The International Society of Serial Killers, or simply "The ISSK" is an underground society of the most elite killers. The group only allows fifty people at a time, hosting an all-out killing spree to decide who will remain and who will replace. Existing members are included in the games as well. It is impossible to cheat, because there are no rules in the Game.
I neared the woman, slipping a thin knife from my sleeve. She whimpered through the duct tape on her mouth, struggling against the rope tying her to the chair.
“Don’t look so scared,” I said, almost laughing, “This’ll be quick. Actually, it’ll be slow. Painfully slow.”
The woman looked as if she would faint, eyes streaming with tears. We were both in a deserted alley, enjoying the morning drizzle. I knew I was, at least.
A sudden gust of wind nearly stole my fedora, giving me cause to grab it with a hand, pulling it further over my eyes. I paused, squinting up into the foggy sky. An envelope, a perfect envelope, was drifting down towards me, attached to a parachute-like bag.
I snatched it soon as it was within arm’s reach, savouring the grey cardstock and ripping it open, eyes feasting on the invitation.
J. R. I.
The Games have begun. We meet tomorrow in the Russian offices.
I grinned, eager to leave, but turned reluctantly to the still-bound woman behind me.
“Now what do I do with you..?” I muttered, somewhat bothered.
I took my briefcase from the ground, stuffing the letter into a pocket. A bit of rifling through it and I’d found the thick bottle, which was conveniently full.
I walked to the woman and ripped the tape from her mouth, giving her a split second to recover from the sting.
“Any last words?”
She looked at the bottle fearfully, struggling again.
“What is that?”
I carefully popped the top off and, smiling, dumped the entire contents onto her.
“Anhydrous perchloric acid,” I said, walking off, briefcase in hand once more, “Highly corrosive.”
She screamed in agony, again and again, even as her flesh no doubt melted around her. I smirked and hailed a cab once I’d reached the street, telling the driver to drop me off at the airport.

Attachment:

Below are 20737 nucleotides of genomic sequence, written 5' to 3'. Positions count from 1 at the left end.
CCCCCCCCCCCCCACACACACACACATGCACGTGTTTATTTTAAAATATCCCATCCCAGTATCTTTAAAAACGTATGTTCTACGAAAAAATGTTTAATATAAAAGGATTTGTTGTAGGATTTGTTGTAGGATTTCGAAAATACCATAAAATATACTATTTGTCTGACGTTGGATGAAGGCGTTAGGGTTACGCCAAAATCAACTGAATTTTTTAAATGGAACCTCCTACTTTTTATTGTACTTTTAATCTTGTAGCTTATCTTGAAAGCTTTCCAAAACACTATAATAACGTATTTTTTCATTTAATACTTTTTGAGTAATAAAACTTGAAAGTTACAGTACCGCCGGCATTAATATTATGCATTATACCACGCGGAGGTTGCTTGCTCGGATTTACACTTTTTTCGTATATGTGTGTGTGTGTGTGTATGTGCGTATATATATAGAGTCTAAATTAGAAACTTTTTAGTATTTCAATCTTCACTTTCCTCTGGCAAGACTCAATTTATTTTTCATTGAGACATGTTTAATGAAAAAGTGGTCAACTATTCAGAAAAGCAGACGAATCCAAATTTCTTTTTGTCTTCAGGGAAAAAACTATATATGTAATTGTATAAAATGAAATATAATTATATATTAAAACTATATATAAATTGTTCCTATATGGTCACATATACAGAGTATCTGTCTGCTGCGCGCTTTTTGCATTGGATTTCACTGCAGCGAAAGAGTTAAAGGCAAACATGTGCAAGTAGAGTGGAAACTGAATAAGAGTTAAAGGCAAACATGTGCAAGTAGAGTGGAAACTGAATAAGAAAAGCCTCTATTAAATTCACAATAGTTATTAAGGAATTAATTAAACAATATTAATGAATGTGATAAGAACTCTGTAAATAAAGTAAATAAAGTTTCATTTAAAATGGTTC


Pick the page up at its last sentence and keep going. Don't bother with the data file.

He did so quite quickly and efficiently, and asked a fairly low fare, so I rewarded him with a quick death. Slashed his throat. It was rather messy, though.
“Can I help you?”
I looked up at the clerk, realizing my turn had come.
“Yes, actually. I’d like a one-way ticket to Moscow.”
“Just one moment, Ma’am. Could I have your passport for a moment?”
I obliged, letting my mind wander to new poisons I could try out. Cyanide was always an option, but it was much too quick. Acids were much more effective.
“Alright, Ms. Ipper, I’ve got you down for the next flight-takes off in an hour or so, I believe.”
I smiled, taking the boarding pass.
“Please, it’s just Jack.”
The clerk nodded curtly and I headed off, sitting in my flight’s waiting area.
I hated waiting. It was so...boring, so unproductive. Had barely any purpose to it.
I took my hat off, shaking my black hair loose, and leaned back in my seat, hands stuffed into the pockets of my trench coat. A nap sounded like a good idea, as much as I wanted to deny it.
I let my eyes wander, abruptly stopping as I noticed an attractive-looking young man staring at me. He stopped as soon as I noticed him, looking away with a blush. A grin came to my face, nap forgotten. Things had just gotten much more productive.
My hands were submerged in soapy suds a few minutes later, a puddle of blood visible in the washroom mirror. The man had been much less of a challenge than I’d hoped; all it took was a bit of bait and he’d come willingly, making it easy for me to finish him off.
I shut the tap off, looking up and meeting my own blue eyes in the mirror before, smoothing out my hair and picking up my briefcase, headed back to the waiting area for my flight, pleased to see that it was time to board.
“This suitcase hasn’t been through security, ma’am.”
I looked up, annoyed, before pulling the grey envelope from my pocket. The man looked taken aback but nodded, moving aside so that I could board. I grabbed my briefcase and walked through the tunnel, quickly getting into my seat and pulling my hat down over my eyes. The three-hour flight passed uneventfully, leaving me free to nap.
I was in the ISSK building within a day’s time, standing in the auditorium as the man onstage spoke.
“You will be outfitted with heart rate monitors. As soon as we have fifty left, the games will be complete. If your monitor goes offline for any reason, you are eliminated. The devices will provide a headcount for those still alive. Any tampering with them will result in instant disqualification.”
I drummed my fingers against my leg impatiently, already familiar with the process. It was boring, at first, but someone usually got chopped up halfway through the meeting. That was the best part, really.